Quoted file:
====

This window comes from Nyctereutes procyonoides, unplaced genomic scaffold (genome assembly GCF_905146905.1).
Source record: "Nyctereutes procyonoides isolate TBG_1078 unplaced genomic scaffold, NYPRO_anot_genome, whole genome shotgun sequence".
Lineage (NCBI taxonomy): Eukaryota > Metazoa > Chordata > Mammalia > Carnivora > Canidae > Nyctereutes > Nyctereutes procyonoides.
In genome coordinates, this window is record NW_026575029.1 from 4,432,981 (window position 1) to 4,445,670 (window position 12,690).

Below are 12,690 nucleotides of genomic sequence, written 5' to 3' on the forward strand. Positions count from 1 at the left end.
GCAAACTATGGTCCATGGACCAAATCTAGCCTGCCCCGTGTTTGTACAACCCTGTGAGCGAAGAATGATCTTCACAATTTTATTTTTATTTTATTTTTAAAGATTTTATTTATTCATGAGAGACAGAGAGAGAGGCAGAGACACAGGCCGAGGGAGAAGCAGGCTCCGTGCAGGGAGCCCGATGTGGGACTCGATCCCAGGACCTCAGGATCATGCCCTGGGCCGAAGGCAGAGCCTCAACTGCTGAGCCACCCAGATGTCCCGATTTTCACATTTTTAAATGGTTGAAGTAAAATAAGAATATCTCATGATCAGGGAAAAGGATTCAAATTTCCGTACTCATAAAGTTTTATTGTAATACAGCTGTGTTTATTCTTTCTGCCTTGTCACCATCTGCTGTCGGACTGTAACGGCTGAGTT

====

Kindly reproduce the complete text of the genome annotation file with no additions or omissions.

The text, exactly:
This window comes from Nyctereutes procyonoides, unplaced genomic scaffold (genome assembly GCF_905146905.1).
Source record: "Nyctereutes procyonoides isolate TBG_1078 unplaced genomic scaffold, NYPRO_anot_genome, whole genome shotgun sequence".
Lineage (NCBI taxonomy): Eukaryota > Metazoa > Chordata > Mammalia > Carnivora > Canidae > Nyctereutes > Nyctereutes procyonoides.
In genome coordinates, this window is record NW_026575029.1 from 4,432,981 (window position 1) to 4,445,670 (window position 12,690).

Below are 12,690 nucleotides of genomic sequence, written 5' to 3' on the forward strand. Positions count from 1 at the left end.
GCAAACTATGGTCCATGGACCAAATCTAGCCTGCCCCGTGTTTGTACAACCCTGTGAGCGAAGAATGATCTTCACAATTTTATTTTTATTTTATTTTTAAAGATTTTATTTATTCATGAGAGACAGAGAGAGAGGCAGAGACACAGGCCGAGGGAGAAGCAGGCTCCGTGCAGGGAGCCCGATGTGGGACTCGATCCCAGGACCTCAGGATCATGCCCTGGGCCGAAGGCAGAGCCTCAACTGCTGAGCCACCCAGATGTCCCGATTTTCACATTTTTAAATGGTTGAAGTAAAATAAGAATATCTCATGATCAGGGAAAAGGATTCAAATTTCCGTACTCATAAAGTTTTATTGTAATACAGCTGTGTTTATTCTTTCTGCCTTGTCACCATCTGCTGTCGGACTGTAACGGCTGAGTT